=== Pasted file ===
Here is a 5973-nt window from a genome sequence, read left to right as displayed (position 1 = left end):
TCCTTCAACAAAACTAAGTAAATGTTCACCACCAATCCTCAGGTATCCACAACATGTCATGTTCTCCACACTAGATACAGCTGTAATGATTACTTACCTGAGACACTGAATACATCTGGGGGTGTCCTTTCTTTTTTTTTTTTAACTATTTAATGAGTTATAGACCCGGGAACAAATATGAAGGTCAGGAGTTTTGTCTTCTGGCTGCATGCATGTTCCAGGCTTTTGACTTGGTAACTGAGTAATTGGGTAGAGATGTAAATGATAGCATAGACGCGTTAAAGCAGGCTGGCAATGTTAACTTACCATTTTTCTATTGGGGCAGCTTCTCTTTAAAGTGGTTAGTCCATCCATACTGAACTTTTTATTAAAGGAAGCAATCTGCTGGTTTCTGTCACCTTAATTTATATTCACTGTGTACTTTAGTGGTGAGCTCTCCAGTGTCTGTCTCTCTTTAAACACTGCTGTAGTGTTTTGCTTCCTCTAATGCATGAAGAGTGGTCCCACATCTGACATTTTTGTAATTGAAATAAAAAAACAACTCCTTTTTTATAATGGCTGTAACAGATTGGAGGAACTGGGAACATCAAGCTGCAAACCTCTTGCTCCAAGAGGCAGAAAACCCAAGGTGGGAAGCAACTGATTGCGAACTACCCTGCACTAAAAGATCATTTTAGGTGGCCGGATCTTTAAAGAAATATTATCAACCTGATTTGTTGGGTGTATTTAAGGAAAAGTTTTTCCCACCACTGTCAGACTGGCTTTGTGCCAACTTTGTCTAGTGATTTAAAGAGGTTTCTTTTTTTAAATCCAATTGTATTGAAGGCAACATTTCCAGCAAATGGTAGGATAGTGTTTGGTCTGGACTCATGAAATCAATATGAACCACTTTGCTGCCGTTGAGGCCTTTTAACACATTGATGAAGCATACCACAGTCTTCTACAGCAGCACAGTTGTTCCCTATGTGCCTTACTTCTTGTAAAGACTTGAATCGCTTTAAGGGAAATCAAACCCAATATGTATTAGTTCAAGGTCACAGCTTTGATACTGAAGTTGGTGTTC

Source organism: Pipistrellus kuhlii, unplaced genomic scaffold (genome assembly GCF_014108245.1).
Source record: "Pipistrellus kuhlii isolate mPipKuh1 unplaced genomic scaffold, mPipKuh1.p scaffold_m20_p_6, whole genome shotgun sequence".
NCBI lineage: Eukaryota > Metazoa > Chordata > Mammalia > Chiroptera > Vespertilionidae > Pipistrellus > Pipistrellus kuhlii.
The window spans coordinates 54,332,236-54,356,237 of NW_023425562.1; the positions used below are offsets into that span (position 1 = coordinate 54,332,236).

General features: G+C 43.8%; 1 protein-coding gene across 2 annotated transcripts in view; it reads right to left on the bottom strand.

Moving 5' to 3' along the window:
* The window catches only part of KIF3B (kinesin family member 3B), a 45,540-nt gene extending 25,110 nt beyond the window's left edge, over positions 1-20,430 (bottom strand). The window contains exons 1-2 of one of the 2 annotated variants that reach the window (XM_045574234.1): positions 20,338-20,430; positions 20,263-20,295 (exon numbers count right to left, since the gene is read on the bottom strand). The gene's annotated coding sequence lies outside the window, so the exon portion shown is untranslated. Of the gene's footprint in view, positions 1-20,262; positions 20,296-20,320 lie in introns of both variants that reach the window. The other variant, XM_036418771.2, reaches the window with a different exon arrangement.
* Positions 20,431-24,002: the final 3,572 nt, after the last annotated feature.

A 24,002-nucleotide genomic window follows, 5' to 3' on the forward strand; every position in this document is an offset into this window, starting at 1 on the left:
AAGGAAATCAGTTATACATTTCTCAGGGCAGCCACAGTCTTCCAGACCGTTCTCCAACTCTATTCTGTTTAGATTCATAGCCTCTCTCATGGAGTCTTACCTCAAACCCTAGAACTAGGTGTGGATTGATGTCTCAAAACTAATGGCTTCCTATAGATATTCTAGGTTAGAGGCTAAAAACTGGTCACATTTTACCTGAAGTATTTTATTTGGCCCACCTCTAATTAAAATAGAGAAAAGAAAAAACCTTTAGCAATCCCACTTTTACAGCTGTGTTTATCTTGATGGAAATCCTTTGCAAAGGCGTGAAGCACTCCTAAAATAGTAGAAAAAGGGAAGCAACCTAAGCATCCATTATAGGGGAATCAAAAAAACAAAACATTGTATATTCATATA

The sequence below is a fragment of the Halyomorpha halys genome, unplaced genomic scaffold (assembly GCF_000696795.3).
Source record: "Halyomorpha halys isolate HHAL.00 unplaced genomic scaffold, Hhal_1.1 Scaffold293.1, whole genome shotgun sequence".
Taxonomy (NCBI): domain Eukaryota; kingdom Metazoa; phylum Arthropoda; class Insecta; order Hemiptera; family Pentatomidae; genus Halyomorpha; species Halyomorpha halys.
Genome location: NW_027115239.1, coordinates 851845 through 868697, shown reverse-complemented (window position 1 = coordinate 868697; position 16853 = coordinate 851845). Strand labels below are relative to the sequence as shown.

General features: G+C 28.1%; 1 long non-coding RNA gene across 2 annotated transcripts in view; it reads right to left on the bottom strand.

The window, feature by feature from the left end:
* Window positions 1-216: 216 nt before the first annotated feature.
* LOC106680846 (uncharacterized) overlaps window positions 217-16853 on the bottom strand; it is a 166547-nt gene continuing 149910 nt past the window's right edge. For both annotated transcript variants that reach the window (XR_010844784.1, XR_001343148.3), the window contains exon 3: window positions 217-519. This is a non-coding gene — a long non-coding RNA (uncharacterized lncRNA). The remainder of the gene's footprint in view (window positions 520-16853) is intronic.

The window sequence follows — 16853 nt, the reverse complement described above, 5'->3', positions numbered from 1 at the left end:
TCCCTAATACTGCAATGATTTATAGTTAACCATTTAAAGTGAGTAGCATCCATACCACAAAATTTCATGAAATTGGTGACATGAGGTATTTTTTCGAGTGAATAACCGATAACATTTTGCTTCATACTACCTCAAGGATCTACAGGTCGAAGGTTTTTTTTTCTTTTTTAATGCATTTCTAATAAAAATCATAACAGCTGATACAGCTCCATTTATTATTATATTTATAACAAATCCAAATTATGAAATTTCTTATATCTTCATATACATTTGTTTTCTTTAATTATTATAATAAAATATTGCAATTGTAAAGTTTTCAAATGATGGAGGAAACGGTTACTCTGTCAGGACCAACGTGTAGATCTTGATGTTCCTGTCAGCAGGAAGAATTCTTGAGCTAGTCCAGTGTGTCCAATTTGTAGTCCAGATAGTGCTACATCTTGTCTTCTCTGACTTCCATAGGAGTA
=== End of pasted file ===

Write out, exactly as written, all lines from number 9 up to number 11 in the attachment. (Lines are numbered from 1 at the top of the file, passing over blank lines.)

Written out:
* The window catches only part of KIF3B (kinesin family member 3B), a 45,540-nt gene extending 25,110 nt beyond the window's left edge, over positions 1-20,430 (bottom strand). The window contains exons 1-2 of one of the 2 annotated variants that reach the window (XM_045574234.1): positions 20,338-20,430; positions 20,263-20,295 (exon numbers count right to left, since the gene is read on the bottom strand). The gene's annotated coding sequence lies outside the window, so the exon portion shown is untranslated. Of the gene's footprint in view, positions 1-20,262; positions 20,296-20,320 lie in introns of both variants that reach the window. The other variant, XM_036418771.2, reaches the window with a different exon arrangement.
* Positions 20,431-24,002: the final 3,572 nt, after the last annotated feature.

A 24,002-nucleotide genomic window follows, 5' to 3' on the forward strand; every position in this document is an offset into this window, starting at 1 on the left: